The South Korean National Assembly passed new legislation on Thursday that will provide a framework for the regulation and legalisation of cryptocurrencies and crypto exchanges; potentially triggering a market consolidation in the future.
The legislation beef up South Korea’s anti-money-laundering (AML) and counter-terrorism financing (CFT) framework for virtual asset service providers (VASPs). The act requires all VASPs to register with regulators and partner with a single bank for deposits and withdrawals to make it easy for regulators to track the movement of illicit funds.
Additionally, VASPs must get their systems certified by the Korean Internet Security Agency, a costly and often lengthy process that only six companies and exchanges have so far cleared.
South Korea has been on the forefront of the cryptocurrency boom and bust over the past few years, and it’s one of the few countries with wide-scale adoption of the technology. Surveys at the height of the crypto craze in 2017 showed that more than 30% of the country’s workers were active investors in cryptocurrencies like Bitcoin and Ethereum.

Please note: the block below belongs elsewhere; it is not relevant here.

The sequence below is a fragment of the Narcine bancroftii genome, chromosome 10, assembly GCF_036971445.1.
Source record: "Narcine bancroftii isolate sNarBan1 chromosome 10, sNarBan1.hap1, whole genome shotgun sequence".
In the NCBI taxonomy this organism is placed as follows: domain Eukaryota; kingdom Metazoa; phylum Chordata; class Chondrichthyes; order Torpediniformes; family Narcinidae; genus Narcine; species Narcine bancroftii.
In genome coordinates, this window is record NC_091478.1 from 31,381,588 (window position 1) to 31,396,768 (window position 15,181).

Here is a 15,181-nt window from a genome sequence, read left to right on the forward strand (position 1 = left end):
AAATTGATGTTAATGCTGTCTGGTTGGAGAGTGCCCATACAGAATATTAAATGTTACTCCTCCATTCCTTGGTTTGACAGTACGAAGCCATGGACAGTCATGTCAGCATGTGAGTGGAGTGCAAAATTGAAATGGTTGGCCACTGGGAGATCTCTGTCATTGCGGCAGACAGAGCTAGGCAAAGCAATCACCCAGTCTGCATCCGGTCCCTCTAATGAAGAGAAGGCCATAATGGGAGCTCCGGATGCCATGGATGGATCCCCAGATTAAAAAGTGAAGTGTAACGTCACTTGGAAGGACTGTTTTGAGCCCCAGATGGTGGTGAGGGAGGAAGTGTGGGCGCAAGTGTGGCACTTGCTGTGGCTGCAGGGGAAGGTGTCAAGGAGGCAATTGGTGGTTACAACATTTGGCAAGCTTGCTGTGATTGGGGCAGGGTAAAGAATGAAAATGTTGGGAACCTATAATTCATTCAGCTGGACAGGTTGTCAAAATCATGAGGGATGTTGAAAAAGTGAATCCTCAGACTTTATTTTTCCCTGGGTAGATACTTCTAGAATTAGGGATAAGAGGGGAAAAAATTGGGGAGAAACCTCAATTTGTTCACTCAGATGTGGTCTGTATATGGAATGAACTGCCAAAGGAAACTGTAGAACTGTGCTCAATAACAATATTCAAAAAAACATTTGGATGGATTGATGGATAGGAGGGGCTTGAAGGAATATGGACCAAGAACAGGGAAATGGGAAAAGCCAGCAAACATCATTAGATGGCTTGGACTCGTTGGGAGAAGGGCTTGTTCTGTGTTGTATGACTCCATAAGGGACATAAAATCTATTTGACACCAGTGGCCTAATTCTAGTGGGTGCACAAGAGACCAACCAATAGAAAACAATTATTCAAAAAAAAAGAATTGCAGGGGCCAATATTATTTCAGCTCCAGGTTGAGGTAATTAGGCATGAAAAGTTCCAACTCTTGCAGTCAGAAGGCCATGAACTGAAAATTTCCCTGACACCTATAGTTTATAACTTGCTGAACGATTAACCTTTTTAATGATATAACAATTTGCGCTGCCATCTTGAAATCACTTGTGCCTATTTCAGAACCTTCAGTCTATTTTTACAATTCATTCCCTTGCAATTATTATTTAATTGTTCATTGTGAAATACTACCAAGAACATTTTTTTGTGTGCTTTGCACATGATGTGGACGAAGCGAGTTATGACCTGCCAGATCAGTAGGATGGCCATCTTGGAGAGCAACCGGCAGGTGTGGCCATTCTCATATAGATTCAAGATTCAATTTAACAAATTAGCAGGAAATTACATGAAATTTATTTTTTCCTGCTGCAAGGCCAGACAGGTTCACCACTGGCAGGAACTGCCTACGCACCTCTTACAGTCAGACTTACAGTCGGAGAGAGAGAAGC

South Korea’s government acted swiftly to push new regulations and clamp down on the spread of blockchain during the craze, which caused large gyrations in the price of Bitcoin as investors observed how the Korean investors would react.
Till date, only four large cryptocurrency exchanges — Upbit, Coinwon, Bithumb and Korbit — have used real-name accounts. Other players have reportedly relied on honeycomb accounts, through which they received investor money with their own corporate accounts to support customer transactions.
As the conditions and procedures for banks to issue real-name accounts to crypto exchange become stricter, small exchanges utilising honeycomb accounts will have no choice but to comply or take the exit door.
South Korea’s president has 15 days to sign the amendment into law. Some provisions will take effect one year after it’s signed, and the full law will come into effect six months after that.